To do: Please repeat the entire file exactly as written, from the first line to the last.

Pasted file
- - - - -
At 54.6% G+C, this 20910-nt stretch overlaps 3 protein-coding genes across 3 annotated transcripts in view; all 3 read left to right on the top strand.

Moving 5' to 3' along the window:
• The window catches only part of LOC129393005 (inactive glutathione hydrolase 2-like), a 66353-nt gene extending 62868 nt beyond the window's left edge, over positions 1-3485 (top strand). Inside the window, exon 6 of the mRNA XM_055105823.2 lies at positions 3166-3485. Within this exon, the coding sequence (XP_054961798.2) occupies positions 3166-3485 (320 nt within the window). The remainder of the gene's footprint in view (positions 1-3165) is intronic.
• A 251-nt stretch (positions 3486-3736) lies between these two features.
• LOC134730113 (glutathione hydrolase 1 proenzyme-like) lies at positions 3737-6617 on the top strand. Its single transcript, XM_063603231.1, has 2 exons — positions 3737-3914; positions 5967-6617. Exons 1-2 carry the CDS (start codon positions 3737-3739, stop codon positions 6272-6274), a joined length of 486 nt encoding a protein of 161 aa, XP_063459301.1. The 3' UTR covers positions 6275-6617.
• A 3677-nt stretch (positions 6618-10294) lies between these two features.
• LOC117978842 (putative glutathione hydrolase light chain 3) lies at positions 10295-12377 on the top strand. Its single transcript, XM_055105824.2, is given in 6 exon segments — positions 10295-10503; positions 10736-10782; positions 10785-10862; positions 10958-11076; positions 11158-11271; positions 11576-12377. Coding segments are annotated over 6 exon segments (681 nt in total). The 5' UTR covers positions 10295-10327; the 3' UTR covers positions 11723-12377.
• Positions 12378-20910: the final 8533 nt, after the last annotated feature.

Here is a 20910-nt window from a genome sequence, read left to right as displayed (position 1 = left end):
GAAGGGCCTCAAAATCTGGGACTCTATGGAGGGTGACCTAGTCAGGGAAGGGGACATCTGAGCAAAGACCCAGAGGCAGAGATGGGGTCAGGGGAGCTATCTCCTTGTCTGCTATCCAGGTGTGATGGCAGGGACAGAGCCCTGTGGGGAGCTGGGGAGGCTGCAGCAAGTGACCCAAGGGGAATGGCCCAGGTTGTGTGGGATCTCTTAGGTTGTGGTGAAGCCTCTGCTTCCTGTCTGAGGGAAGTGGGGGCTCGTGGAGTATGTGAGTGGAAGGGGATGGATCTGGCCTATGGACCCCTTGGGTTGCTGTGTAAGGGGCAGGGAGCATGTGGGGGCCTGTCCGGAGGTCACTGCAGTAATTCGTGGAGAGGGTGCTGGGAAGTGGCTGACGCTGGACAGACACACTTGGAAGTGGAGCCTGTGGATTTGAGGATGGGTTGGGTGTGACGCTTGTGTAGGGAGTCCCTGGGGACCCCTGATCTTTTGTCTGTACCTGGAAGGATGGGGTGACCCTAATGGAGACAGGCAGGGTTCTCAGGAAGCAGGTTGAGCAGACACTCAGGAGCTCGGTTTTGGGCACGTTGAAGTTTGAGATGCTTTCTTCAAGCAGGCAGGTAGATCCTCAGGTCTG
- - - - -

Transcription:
At 54.6% G+C, this 20910-nt stretch overlaps 3 protein-coding genes across 3 annotated transcripts in view; all 3 read left to right on the top strand.

Moving 5' to 3' along the window:
• The window catches only part of LOC129393005 (inactive glutathione hydrolase 2-like), a 66353-nt gene extending 62868 nt beyond the window's left edge, over positions 1-3485 (top strand). Inside the window, exon 6 of the mRNA XM_055105823.2 lies at positions 3166-3485. Within this exon, the coding sequence (XP_054961798.2) occupies positions 3166-3485 (320 nt within the window). The remainder of the gene's footprint in view (positions 1-3165) is intronic.
• A 251-nt stretch (positions 3486-3736) lies between these two features.
• LOC134730113 (glutathione hydrolase 1 proenzyme-like) lies at positions 3737-6617 on the top strand. Its single transcript, XM_063603231.1, has 2 exons — positions 3737-3914; positions 5967-6617. Exons 1-2 carry the CDS (start codon positions 3737-3739, stop codon positions 6272-6274), a joined length of 486 nt encoding a protein of 161 aa, XP_063459301.1. The 3' UTR covers positions 6275-6617.
• A 3677-nt stretch (positions 6618-10294) lies between these two features.
• LOC117978842 (putative glutathione hydrolase light chain 3) lies at positions 10295-12377 on the top strand. Its single transcript, XM_055105824.2, is given in 6 exon segments — positions 10295-10503; positions 10736-10782; positions 10785-10862; positions 10958-11076; positions 11158-11271; positions 11576-12377. Coding segments are annotated over 6 exon segments (681 nt in total). The 5' UTR covers positions 10295-10327; the 3' UTR covers positions 11723-12377.
• Positions 12378-20910: the final 8533 nt, after the last annotated feature.

Here is a 20910-nt window from a genome sequence, read left to right as displayed (position 1 = left end):
GAAGGGCCTCAAAATCTGGGACTCTATGGAGGGTGACCTAGTCAGGGAAGGGGACATCTGAGCAAAGACCCAGAGGCAGAGATGGGGTCAGGGGAGCTATCTCCTTGTCTGCTATCCAGGTGTGATGGCAGGGACAGAGCCCTGTGGGGAGCTGGGGAGGCTGCAGCAAGTGACCCAAGGGGAATGGCCCAGGTTGTGTGGGATCTCTTAGGTTGTGGTGAAGCCTCTGCTTCCTGTCTGAGGGAAGTGGGGGCTCGTGGAGTATGTGAGTGGAAGGGGATGGATCTGGCCTATGGACCCCTTGGGTTGCTGTGTAAGGGGCAGGGAGCATGTGGGGGCCTGTCCGGAGGTCACTGCAGTAATTCGTGGAGAGGGTGCTGGGAAGTGGCTGACGCTGGACAGACACACTTGGAAGTGGAGCCTGTGGATTTGAGGATGGGTTGGGTGTGACGCTTGTGTAGGGAGTCCCTGGGGACCCCTGATCTTTTGTCTGTACCTGGAAGGATGGGGTGACCCTAATGGAGACAGGCAGGGTTCTCAGGAAGCAGGTTGAGCAGACACTCAGGAGCTCGGTTTTGGGCACGTTGAAGTTTGAGATGCTTTCTTCAAGCAGGCAGGTAGATCCTCAGGTCTG